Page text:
Our tour began outside the Church of St. Joseph of Flores, a twenty-minute subway ride from the city center. This was the parish church in which the young Bergoglio and his family used to attend Sunday mass, and where, at age seventeen, he had a mystical experience during confession—“a moment of truth,” he later recounted—that made him decide to become a priest. The church interior was dilapidated, and restoration work under way on the cupola intimated a risk of collapse.
This was the church opposite a small park in Flores, at the time a relatively modest suburb or barrio, where the Bergoglio family made their home: his father, Mario; his mother, Regina; his two brothers, Alberto and Oscar; and his sisters, Marta and Maria Elena. Born December 17, 1936, Jorge was the eldest sibling. His grandparents, who had six children, had sold the coffee shop they owned in Turin and migrated to Argentina in 1929.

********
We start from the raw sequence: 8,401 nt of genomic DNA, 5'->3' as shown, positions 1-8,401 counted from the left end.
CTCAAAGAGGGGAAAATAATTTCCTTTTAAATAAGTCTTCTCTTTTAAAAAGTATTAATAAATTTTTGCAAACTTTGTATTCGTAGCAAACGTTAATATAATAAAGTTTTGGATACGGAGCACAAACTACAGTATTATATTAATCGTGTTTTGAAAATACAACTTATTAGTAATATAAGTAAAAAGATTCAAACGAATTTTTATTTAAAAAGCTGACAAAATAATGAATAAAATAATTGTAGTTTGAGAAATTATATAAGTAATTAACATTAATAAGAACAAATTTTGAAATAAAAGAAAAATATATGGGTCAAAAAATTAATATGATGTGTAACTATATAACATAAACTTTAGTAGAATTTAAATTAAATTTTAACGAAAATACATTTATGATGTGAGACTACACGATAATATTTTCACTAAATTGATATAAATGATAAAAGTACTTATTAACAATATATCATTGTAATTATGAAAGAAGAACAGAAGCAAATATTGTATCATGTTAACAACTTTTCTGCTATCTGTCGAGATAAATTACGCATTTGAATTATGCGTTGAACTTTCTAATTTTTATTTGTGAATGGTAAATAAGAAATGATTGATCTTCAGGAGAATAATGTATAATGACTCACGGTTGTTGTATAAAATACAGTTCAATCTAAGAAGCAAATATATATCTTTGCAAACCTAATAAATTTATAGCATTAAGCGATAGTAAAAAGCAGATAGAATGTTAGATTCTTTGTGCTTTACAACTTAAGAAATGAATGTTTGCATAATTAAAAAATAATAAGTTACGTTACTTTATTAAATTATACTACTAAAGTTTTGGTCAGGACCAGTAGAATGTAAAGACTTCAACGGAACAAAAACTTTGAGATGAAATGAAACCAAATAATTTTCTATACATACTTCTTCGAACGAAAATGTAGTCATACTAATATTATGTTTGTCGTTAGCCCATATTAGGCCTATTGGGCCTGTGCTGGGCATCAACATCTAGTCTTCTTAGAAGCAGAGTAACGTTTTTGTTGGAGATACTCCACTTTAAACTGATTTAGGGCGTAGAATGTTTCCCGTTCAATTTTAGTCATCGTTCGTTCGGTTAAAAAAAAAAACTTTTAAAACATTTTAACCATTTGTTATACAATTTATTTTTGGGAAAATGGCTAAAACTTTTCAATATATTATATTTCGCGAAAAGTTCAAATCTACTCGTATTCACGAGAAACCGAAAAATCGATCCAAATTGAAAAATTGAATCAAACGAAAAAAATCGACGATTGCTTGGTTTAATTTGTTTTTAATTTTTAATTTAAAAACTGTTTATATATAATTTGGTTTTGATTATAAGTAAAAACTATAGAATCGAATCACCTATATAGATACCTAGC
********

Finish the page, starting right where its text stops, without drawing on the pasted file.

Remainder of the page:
Argentina had been a Spanish colony since the 1580s and gained independence from Spain at the end of the Napoleonic wars in 1816. Italian émigrés had already been arriving in Argentina in increasing numbers since the second half of the seventeenth century. Today it is estimated that of its population of twenty million, 50 percent to 60
percent have some Italian ancestry. The Bergoglios and their only child, a son, Mario, who had been working for the Banca d’Italia in Turin, made the five-week Atlantic crossing on board the liner Giulio Cesare, arriving in January 1928.
At that time Argentina boasted the world’s eighth largest economy, but with the onset of the Great Depression, the country was about to plunge into a severe economic crisis. The newcomers were able to join relatives in Parana, a river port upstream along the River Plate, who had arrived seven years earlier and had set up a company that sold road building materials; the relatives had built a four-story building that they called Palazzo Bergoglio, which had the only elevator in town.